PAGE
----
KP: It sounds like you worked really hard to get there, though!
Who or what are your biggest musical influences?
GS: Funny you should ask. I was a total Rubinstein fan as a kid. I would listen to his piano recordings over and over. I would say he was my biggest influence and he was even my teacher in a way. In high school, I even wrote book reports on his autobiographies. Yes, I was that nerdy!
Lol!!! Have you done any composing for films and TV?
Gary is on the right.
GS: It is not something I have had much opportunity for. A couple of years ago, I was asked to write a theme song for a film documentary for Arts Nova on some recently-discovered cliff drawings on the Tennessee River. However the film got tied up in some research copyright and is on hold at the moment. Actually, the track I wrote for that appears on my new album and is called "Ancient Time Telling."
KP: And I reviewed it earlier this year!
What has been your most exciting musical moment or experience so far?
GS: Hmm.. I would say that giving a three-week tour of Switzerland, Austria, and Germany with a national choir and orchestra from Canada was a definite highlight. I was a last-minute sub and actually had to sight-read the first concert! Lol!
KP: That must have been a real challenge!
Is there a particular philosophy that you try to convey in your music?
GS: I have a little motto for life: “Enhancing Life Thru Music.” I know it is a mystery, but somehow I believe that great music and art have some kind of spiritual connection with the “other side." As a performer, I really try to get out of the way as the experience for me should be primarily about the music and not about me. I truly do hope I can bring a little bit of peace and healing into the world through my music.
KP: I have no doubt that you do!
Who are your favorite composers and/or performers?
GS: For me, Bach is king. There are no words. My other favorite composer is Rachmaninoff. I have several favorite classical pianists. One would be Daniil Trifinov for his profound interpretations. In the more contemporary contemplative piano world, I would say Philip Aaberg is my favorite. And of course George Winston is the hero for all us new age-type pianists.
KP: That's a very diverse list!
How long have you been a piano teacher?
GS: I really didn’t start teaching until about 12 years ago, but I do love it. I have students of all ages and abilities and learn so much from them. I even have some students now that are learning music I can’t play myself, but somehow it works out! Lol. I just love sharing my thoughts and helping as much as I can!
KP: How many students do you have?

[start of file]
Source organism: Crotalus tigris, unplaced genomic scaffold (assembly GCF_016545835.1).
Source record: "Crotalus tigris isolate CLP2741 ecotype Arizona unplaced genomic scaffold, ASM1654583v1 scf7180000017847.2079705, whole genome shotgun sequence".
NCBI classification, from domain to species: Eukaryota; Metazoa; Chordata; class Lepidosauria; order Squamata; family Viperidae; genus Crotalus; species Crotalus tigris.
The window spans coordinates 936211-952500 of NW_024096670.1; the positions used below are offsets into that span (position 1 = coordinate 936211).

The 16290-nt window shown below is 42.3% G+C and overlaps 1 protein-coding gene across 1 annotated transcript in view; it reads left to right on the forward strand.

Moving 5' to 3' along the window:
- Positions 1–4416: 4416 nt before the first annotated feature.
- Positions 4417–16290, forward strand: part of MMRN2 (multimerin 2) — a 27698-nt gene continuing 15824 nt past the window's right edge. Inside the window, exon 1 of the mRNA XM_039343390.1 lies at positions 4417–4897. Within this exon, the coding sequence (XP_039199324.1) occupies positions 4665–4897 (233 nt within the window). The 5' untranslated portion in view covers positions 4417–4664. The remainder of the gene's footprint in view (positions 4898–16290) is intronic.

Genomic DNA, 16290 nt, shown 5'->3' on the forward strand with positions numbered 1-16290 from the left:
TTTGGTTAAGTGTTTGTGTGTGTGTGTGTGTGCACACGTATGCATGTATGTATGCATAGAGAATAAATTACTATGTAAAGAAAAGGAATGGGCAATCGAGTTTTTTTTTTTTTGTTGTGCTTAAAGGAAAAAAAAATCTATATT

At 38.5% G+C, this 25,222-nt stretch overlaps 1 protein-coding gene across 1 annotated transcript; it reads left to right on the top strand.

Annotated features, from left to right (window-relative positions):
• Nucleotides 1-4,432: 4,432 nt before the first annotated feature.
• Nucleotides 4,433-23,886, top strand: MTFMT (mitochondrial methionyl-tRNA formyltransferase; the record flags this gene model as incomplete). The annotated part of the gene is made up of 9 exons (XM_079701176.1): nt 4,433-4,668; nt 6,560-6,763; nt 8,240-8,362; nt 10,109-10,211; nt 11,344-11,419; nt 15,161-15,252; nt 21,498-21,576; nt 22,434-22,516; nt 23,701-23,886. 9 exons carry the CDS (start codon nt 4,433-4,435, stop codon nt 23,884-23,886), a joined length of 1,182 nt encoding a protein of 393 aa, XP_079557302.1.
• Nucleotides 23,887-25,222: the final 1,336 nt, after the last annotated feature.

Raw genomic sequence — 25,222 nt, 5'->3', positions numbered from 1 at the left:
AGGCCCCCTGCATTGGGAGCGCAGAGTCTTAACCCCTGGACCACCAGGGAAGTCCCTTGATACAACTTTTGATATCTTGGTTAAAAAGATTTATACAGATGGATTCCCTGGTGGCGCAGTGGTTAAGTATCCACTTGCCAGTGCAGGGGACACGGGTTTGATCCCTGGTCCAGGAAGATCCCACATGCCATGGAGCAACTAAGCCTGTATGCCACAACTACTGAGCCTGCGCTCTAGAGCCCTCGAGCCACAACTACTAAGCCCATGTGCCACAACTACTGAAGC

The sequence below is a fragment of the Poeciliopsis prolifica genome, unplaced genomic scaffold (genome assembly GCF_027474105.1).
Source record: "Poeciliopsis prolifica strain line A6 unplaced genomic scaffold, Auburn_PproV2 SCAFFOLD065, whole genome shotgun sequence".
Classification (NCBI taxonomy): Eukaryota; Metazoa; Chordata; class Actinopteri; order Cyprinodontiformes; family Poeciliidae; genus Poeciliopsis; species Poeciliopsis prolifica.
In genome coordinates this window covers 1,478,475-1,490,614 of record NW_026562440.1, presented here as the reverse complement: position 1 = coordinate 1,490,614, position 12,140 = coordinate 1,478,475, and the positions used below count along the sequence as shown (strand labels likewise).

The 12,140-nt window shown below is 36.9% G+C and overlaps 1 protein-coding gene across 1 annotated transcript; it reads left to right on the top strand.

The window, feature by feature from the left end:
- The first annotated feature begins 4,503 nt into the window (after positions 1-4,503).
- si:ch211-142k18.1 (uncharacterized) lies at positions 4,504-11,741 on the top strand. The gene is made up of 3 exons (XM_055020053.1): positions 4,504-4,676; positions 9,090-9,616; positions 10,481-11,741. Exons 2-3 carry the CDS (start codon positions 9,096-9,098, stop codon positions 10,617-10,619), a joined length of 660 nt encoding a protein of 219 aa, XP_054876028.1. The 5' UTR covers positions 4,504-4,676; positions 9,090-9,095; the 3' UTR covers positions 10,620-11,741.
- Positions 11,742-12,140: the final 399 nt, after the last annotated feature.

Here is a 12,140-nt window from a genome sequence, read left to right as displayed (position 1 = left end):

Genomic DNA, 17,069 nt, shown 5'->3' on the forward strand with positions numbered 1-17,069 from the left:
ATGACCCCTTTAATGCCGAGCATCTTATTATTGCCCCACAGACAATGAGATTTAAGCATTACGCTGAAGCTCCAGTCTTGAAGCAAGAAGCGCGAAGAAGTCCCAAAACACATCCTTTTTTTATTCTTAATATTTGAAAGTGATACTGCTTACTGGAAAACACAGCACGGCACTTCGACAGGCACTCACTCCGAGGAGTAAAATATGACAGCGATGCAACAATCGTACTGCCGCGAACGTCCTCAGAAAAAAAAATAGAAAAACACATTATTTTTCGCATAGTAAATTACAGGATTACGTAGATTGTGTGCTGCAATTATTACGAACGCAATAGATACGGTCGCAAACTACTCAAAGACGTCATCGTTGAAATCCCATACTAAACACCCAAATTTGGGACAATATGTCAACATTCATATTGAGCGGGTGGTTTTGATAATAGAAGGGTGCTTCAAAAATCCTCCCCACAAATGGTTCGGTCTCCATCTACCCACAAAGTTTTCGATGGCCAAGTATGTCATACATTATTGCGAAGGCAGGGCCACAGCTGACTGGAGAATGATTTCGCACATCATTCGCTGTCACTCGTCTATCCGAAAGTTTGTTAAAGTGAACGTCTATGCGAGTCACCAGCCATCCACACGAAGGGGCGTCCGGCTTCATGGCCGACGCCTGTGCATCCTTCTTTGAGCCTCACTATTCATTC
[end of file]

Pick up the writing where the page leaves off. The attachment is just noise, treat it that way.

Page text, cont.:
GS: It is close to thirty at the moment. That is more than I set out to have, but somehow I have a hard time saying no! Lol!
KP: I know the feeling!
What do you like to do in your free time, or do you have any?
GS: I love nature, and living in Colorado gives me an unlimited playground for that. For years, I volunteered as a rock climbing guide, teaching and guiding trips around the state as well as some road trips to other states. However, I have pretty much given up on that. As I get older, I have taken up the default activity for persons approaching the retirement age - bad golf! :)
KP: That sounds much safer as long as you don't get run over by a golf cart or smacked in the head with a golf ball!
If you could have any three wishes, what would they be?
GS: I truly wish we could get over all of the political divisions in this country. I am still a Canadian citizen, but have lived in the U.S. for some 25 years now. People are wonderful everywhere and I just wish we could all get along. I think a lot of it, unfortunately, is fed by whatever brand of media we choose to listen to.
As for other wishes, I hope that I can continue to write and perform music for a long time and that it will be a blessing to as many people as possible.
KP: Is there anything else you'd like to talk about?
GS: Wow, we have traversed a lot of territory and feel like perhaps I have already over-extended the allotted number of words. I am just very grateful for life and all the very fortunate opportunities I have had. And of course, I'm more than thankful for so many wonderful listeners. Without them the music would never be complete.
Many thanks to Gary Schmidt for taking the time to do this interview! For more information about Gary and his music, be sure to visit his website
and his Artist Page
here on MainlyPiano.com!